The Stanford Review *is pleased to announce our endorsement of Revanth Kosaruju for ASSU Senator. Below are his responses to the questions we asked him about his plans, if elected, for the ASSU. *
Name two goals that you will have accomplished by the end of your Senate term. Please be specific with your policy recommendations.
Two areas I plan on focusing on are mental health and increasing the transparency of the senate. I wish to expand upon this year’s Exec’s increased commitment to mental health through collaborations with the Bridge and SPoM, to have more frequent, better attended panels of student speakers. I also wish to create a Senate that is more transparent and accountable to the student body, by collaborating with an all-campus publication or source of information to give regular updates on what initiatives the Senate as passed, as well as a basic idea of what these bills truly mean for students.
*Which two current ASSU initiatives or programs would you push to eliminate? Why? *
I would like to eliminate the suggested change in the new Constitution to revisit the Constitution every 3 years. I believe that such a guideline might get the Senate wrapped up in discussion of legalese simply related to its own operations (see question 4) rather than focusing on true student issues. I would also like to eliminate the “Senate Education” initiatives, as I would rather focus on discussing and implementing student issues than learning how to write a clean bill, even if the presentation of these issues is not in perfect bill format.
*In what ways would you seek to work on the following policy areas within the Senate? *
I would like to continue the Senate’s existing project of an online Petitions Platform. In light of this year’s Suites’ Dining and Schedule Change controversies, I would like to better publicize to students the Senate’s online webpage that will allow them to bring these issues and petitions directly to the Senate, so that the Senate can advocate for the interests of students with respect to these issues in a timely manner. This way, the Senate can represent Stanford students when discussing these problems with the administration, so that the voice of students is considered when the administration makes future decisions.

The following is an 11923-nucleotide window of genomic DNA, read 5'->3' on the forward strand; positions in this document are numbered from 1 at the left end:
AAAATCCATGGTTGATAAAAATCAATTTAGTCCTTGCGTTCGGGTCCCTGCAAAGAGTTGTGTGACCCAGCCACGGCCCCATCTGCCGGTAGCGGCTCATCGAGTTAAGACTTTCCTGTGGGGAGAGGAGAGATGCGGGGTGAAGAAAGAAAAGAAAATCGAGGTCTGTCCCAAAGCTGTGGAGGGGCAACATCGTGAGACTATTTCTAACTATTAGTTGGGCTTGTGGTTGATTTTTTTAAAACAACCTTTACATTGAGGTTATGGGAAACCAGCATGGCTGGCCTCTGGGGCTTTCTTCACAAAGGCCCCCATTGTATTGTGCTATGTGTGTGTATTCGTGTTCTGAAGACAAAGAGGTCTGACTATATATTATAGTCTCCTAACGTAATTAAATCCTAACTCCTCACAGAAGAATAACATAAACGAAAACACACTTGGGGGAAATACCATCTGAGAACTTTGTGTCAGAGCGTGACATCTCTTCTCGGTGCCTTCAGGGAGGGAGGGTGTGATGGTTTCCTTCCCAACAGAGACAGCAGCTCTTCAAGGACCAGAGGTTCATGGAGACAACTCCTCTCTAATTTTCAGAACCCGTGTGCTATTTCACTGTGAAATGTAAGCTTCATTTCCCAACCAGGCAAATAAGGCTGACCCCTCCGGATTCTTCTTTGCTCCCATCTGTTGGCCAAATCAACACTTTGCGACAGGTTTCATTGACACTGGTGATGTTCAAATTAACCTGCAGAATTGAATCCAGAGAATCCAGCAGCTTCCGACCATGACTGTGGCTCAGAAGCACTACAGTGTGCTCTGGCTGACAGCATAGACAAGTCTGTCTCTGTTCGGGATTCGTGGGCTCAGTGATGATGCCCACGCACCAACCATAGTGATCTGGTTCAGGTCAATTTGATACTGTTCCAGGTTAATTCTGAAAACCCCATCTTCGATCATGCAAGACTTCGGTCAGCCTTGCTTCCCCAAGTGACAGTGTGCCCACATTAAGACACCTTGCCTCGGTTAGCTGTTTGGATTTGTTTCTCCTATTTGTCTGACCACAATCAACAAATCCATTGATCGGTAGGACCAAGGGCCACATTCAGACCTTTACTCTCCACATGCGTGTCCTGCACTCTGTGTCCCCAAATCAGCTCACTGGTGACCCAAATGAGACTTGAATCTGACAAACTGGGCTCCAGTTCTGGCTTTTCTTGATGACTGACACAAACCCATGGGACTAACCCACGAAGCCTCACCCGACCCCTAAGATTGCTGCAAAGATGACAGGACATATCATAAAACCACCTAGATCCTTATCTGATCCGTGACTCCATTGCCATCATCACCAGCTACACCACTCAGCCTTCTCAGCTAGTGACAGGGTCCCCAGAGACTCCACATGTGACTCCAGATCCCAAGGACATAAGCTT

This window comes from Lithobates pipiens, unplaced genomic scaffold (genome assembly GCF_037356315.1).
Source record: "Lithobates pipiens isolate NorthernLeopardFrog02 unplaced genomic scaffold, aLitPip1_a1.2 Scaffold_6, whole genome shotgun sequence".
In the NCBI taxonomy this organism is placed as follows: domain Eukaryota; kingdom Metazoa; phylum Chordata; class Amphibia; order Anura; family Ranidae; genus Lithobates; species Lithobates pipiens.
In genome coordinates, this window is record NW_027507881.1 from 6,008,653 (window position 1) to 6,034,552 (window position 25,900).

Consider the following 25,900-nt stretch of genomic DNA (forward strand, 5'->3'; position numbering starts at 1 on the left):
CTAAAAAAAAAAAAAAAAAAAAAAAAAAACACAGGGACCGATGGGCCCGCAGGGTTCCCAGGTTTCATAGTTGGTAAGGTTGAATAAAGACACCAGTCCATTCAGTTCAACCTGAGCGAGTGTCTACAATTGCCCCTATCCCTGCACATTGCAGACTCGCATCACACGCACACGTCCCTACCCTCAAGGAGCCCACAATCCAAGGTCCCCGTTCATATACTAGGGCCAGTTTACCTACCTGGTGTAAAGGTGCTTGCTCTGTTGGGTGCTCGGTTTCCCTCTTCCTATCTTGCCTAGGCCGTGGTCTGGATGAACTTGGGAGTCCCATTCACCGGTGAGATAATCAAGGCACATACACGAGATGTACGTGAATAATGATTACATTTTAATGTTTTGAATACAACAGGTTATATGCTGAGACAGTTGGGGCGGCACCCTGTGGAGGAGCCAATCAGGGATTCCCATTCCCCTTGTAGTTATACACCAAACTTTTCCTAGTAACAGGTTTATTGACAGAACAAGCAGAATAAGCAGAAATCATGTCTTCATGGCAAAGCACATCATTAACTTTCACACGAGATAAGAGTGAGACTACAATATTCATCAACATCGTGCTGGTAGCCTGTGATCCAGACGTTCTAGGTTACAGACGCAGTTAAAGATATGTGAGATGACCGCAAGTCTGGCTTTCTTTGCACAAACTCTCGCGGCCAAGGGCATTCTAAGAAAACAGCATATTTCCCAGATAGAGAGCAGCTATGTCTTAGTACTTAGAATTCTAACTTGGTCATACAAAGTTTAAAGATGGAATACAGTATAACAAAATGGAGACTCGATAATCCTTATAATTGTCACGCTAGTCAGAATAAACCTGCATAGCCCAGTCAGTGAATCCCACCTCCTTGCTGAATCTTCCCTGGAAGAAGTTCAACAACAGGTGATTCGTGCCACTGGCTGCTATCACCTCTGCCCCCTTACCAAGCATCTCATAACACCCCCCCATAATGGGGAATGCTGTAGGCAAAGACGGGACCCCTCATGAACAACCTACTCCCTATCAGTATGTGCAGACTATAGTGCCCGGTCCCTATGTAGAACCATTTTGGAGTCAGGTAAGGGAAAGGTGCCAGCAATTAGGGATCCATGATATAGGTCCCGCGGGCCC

To create more open dialogue regarding wellness, I would like to propose the initiatives I have stated above involving the Bridge and SPoM. In addition, I would like to foster a more cohesive and tight-knit Stanford community through promoting more schoolwide events as part of the Student Life committee. One example of this can be promoting a sold-out blackout event at one of our home football games. The sky is the limit with creating fun activities that bring the community together, and I think this along with a more open dialogue regarding mental health is necessary for student wellness.
I particularly enjoyed reading about this year’s $80k challenge. I would like to continue this grant program for VSOs that, in particular, show specific and tangible policy goals that increase collaboration with other VSOs and bridge the gap between organizations on Stanford’s campus. In addition, I would like to propose appropriating funds not just to formal VSOs, but also to groups of previously unorganized students who might have a tangible idea that benefits the Stanford community and who require funding to make this idea come through, provided that they can report to the Senate on the progress of their project.
I would like to propose allowing students in the Schools of Humanities and Sciences to once again create Individually Designed Majors. As one of the pioneers in both vocational learning and liberal education, Stanford is a great place for students to chart their own path of learning, and we are disadvantaging students each year by not giving them the option to form their own path of learning, if they find that their path transcends a specific major. I would also like to propose initiatives that allow more freedom in selecting freshman year liberal arts requirements and GERs.
I want to encourage students to explore all forms of diversity. Through a committee on the Senate (Advocacy), I would like to advocate for issues in diversity beyond (but still including) the questions most frequently broached on this campus, such as race, ethnicity, and socioeconomic status. I would like to encourage students to appreciate all forms of diversity through promoting more student panels, giving VSO’s a space to highlight their diversity and unique contribution to Stanford, and advocating for the diversity represented by each of these VSO’s by advocating for their individual goals.